MIAMI (CBSMiami) – For Vanessa Perry and her mentor Erin Lewis, the zoo is a place to spend the day, not only seeing wildlife but also talking and catching up, as they’ve done for nearly a decade.
“I was there every step of the way, and she’s going to be there every step of my way,” said Perry.
Lewis worked for the mentoring organization Big Brothers Big Sisters. When she interviewed a young Vanessa in order to match her with a “big sister,” she knew she could not let her go and decided to step in herself.
“I interviewed Vanessa to get a ‘big sister,’ and I thought about all the people on my caseload, and whether I could match her to one of these other ‘big sisters,’” said Lewis. “In the end, I just felt like she was right for me, so I chose her as my ‘little,’ and I feel like she chose me, too.”
The impact Lewis made in Perry’s life was dramatic.
“When it comes to school, I had my ups and downs, where my grades were slacking, and she just kept telling me, ‘Don’t let other people affect you, don’t follow the crowd, do your own things, stay positive, work hard,’” said Perry. “And ever since, my grades have just gone up and up and up.”
There have been times over the past eight years when it was hard to stay positive. Perry’s parents struggled with drugs, and then her other caretaker, her grandmother, died of pancreatic cancer. Perry spent time in foster care, before going to live with her cousin.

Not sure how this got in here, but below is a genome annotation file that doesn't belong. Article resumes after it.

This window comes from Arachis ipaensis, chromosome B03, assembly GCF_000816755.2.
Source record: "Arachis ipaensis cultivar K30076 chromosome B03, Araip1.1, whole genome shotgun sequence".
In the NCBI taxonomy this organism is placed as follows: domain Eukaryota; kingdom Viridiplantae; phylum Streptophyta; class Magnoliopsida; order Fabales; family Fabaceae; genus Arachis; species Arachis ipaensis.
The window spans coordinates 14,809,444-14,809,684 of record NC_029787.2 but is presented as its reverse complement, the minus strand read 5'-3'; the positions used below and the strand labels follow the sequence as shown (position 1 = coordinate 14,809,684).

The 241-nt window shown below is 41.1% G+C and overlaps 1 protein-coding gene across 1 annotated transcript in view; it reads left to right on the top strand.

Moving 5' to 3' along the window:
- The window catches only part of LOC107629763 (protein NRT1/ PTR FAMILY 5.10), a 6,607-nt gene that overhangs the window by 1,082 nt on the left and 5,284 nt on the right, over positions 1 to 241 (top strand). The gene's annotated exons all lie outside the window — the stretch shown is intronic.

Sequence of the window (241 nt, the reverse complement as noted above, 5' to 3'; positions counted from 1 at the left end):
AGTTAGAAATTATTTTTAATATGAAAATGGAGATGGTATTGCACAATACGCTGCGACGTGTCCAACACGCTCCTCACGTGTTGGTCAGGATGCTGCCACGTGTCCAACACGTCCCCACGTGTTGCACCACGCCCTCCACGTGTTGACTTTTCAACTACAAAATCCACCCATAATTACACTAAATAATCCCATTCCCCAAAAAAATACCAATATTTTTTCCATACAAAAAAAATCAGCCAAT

“When things got difficult, she was always there to say, ‘Remember, I’m the angel on your shoulder, make sure to listen to me,’” said Perry.
Lewis says supporting Vanessa has been a pleasure.
“She’s always been very willing to take my advice, so it makes it easy to stick with her and help her make good decisions,” said Lewis. “She’s already a very resilient person, a sweet person, so she has made it easy for us to be matched because she’s just so wonderful.”
Lewis says Perry has been helpful in her life, too. Hanging out with her was a big stress reliever while Lewis went through law school. Perry was even a part of her wedding.
“I’m her biggest fan,” said Perry. “No one compares to me.”
In fact, mentoring has been such a big part of Lewis’s life, that she met her husband through Big Brothers Big Sisters, and matched him with his “little brother” at around the same time she connected with Perry.
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The four of them have spent time as a family ever since. Now, there is a new addition to the gang, Lewis’ three-year-old daughter.
“There have been a lot of changes throughout the years, but we have grown together,” said Lewis.
More changes are on the way. Perry has applied to several colleges, and plans to study psychology, so she can be of help to others.
“I just love to help people,” said Perry. “It hurts to see somebody going through something and they can’t talk to anybody.”
Though the official mentorship will be over later this month when Perry turns 18, Lewis says wherever she ends up, she will have a visitor—for life.
“Nothing is going to change,” she said. “She will be my little sister forever, and she’s always welcome, any time she wants to come over.”
Perry says their relationship demonstrates the value of mentoring.
“I think a mentor can change a child’s life,” she said. “Whatever you’re going through, you know that there’s someone you can rely on, someone you can fall back on, someone’s shoulder you can lean on.”
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